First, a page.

Rhyolite: Perlite’s Angry Foe
When mining raw perlite ore, we often come in contact with rhyolite, a pale fine-grained volcanic rock of granitic composition, typically porphyritic in texture. In many ways they are similar; they both have volcanic origins and high silica content. The small difference they have is a deal-breaker when it comes to what the minerals can be used for. Allan Norris, our Socorro plant manager, provided a thorough explanation of why rhyolite is a troublemaker:
The Problem with Rhyolite
Rhyolite is a very complicated issue. It does not have the moisture, like perlite, and causes problems during processing and expansion. Perlite pops like popcorn when under pressure because of the water content. Rhyolite does not.
The Mineral Formation Process
While the process isn’t thoroughly understood, it is believed that during the lava flow event, some material cools slowly along the sides then breaks loose. It then flows with the remaining material, creating random occurrences of rhyolite that are hard to spot.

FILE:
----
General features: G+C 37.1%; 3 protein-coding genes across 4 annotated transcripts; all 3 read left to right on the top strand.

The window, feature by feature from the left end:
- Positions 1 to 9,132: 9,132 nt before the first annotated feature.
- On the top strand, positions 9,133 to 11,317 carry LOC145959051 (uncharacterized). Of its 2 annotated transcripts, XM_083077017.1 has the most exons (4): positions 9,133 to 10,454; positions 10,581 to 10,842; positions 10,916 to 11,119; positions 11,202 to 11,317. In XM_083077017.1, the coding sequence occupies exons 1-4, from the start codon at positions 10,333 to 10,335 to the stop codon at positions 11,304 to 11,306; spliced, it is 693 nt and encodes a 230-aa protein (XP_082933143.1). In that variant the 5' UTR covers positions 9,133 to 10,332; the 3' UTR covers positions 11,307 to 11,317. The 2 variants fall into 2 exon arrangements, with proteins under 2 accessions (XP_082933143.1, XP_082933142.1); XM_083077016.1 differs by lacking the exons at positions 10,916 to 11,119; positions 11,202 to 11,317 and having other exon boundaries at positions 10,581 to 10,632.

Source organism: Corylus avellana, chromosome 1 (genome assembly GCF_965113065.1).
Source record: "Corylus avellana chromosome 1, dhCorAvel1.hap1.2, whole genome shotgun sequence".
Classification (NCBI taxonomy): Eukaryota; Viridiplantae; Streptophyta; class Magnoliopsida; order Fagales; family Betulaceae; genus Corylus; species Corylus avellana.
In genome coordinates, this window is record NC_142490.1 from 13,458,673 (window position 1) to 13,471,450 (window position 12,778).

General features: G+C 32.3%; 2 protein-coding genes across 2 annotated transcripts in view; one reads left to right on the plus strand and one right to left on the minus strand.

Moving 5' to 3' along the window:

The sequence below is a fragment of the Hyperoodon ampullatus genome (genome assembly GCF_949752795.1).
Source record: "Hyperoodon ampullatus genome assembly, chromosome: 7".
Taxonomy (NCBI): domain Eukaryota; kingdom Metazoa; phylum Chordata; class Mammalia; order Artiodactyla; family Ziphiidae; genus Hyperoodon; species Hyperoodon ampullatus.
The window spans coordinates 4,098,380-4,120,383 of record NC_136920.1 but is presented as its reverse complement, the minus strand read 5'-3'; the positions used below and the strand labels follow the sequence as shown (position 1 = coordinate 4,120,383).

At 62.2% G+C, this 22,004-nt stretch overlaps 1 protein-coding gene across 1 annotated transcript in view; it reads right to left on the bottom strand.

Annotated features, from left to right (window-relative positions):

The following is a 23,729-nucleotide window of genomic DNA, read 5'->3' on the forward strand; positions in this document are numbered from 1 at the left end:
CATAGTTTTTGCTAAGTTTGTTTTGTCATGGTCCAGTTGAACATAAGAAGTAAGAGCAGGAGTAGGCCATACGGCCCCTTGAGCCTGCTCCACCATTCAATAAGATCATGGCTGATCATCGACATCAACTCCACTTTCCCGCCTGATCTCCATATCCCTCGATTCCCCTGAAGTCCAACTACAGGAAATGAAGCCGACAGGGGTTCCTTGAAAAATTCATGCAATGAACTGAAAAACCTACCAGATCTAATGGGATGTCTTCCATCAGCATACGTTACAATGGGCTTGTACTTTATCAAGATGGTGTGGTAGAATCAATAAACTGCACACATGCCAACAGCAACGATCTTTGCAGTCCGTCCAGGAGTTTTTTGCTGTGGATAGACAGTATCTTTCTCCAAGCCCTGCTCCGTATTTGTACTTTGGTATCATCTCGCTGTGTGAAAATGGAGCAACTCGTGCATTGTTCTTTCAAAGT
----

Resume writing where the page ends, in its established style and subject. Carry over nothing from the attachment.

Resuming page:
Perlite is formed when this lava cools quickly and fractures to allow moisture to percolate through the deposit. Because rhyolite solidified slowly, it has a denser mass.
Rhyolite in The Socorro Deposit and Facility
Due to the hardness of rhyolite at the Socorro deposit, the majority of the material ends up in the three coarsest ores we generated. When we find an area that has a significantly higher content of rhyolite, we mine it out and set it aside for processing separately, as there is still good value in the ore.
In Dicaperl’s expansion facilities, the furnaces that most of the facilities use do not allow this material to drop out any longer, which results in heavier density for the final product. If the expanded material is transferred pneumatically, the unexpanded particles tend to build up on the bottom of the transfer line then come out at one time after the light particles have passed.
Our Product and Our Due Diligence
In potting soil, the heavy particles do not necessarily cause any issues. When the material is used for insulation, the high-density particles can decrease the effectiveness of the material, which is why we are so particular about the areas we mine and the quality of the product we provide.
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